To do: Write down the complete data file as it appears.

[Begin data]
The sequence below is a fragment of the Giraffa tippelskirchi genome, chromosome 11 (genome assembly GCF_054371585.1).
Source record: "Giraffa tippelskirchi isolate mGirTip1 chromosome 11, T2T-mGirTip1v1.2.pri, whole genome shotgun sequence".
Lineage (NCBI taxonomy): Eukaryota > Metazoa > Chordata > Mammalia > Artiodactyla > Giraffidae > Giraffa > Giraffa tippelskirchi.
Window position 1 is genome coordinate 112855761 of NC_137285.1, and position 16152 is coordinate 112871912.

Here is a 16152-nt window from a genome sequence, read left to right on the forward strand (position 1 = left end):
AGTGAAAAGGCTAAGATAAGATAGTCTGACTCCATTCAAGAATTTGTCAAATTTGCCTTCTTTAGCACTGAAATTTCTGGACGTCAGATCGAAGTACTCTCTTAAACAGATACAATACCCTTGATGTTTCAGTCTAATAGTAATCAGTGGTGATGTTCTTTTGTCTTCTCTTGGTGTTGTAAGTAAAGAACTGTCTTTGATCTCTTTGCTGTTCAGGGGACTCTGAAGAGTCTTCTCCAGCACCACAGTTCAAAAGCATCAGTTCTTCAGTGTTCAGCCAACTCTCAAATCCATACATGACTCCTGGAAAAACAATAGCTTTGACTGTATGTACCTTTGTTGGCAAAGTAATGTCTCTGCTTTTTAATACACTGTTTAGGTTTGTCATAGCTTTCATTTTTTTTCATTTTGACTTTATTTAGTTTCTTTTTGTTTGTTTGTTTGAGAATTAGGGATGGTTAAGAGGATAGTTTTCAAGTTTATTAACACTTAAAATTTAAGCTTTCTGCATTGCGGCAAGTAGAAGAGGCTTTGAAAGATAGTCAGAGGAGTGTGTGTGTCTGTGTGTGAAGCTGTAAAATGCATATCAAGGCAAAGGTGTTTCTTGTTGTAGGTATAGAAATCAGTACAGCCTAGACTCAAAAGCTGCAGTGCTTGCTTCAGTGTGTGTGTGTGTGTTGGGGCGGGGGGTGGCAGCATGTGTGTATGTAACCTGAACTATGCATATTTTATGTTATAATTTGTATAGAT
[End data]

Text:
The sequence below is a fragment of the Giraffa tippelskirchi genome, chromosome 11 (genome assembly GCF_054371585.1).
Source record: "Giraffa tippelskirchi isolate mGirTip1 chromosome 11, T2T-mGirTip1v1.2.pri, whole genome shotgun sequence".
Lineage (NCBI taxonomy): Eukaryota > Metazoa > Chordata > Mammalia > Artiodactyla > Giraffidae > Giraffa > Giraffa tippelskirchi.
Window position 1 is genome coordinate 112855761 of NC_137285.1, and position 16152 is coordinate 112871912.

Here is a 16152-nt window from a genome sequence, read left to right on the forward strand (position 1 = left end):
AGTGAAAAGGCTAAGATAAGATAGTCTGACTCCATTCAAGAATTTGTCAAATTTGCCTTCTTTAGCACTGAAATTTCTGGACGTCAGATCGAAGTACTCTCTTAAACAGATACAATACCCTTGATGTTTCAGTCTAATAGTAATCAGTGGTGATGTTCTTTTGTCTTCTCTTGGTGTTGTAAGTAAAGAACTGTCTTTGATCTCTTTGCTGTTCAGGGGACTCTGAAGAGTCTTCTCCAGCACCACAGTTCAAAAGCATCAGTTCTTCAGTGTTCAGCCAACTCTCAAATCCATACATGACTCCTGGAAAAACAATAGCTTTGACTGTATGTACCTTTGTTGGCAAAGTAATGTCTCTGCTTTTTAATACACTGTTTAGGTTTGTCATAGCTTTCATTTTTTTTCATTTTGACTTTATTTAGTTTCTTTTTGTTTGTTTGTTTGAGAATTAGGGATGGTTAAGAGGATAGTTTTCAAGTTTATTAACACTTAAAATTTAAGCTTTCTGCATTGCGGCAAGTAGAAGAGGCTTTGAAAGATAGTCAGAGGAGTGTGTGTGTCTGTGTGTGAAGCTGTAAAATGCATATCAAGGCAAAGGTGTTTCTTGTTGTAGGTATAGAAATCAGTACAGCCTAGACTCAAAAGCTGCAGTGCTTGCTTCAGTGTGTGTGTGTGTGTTGGGGCGGGGGGTGGCAGCATGTGTGTATGTAACCTGAACTATGCATATTTTATGTTATAATTTGTATAGAT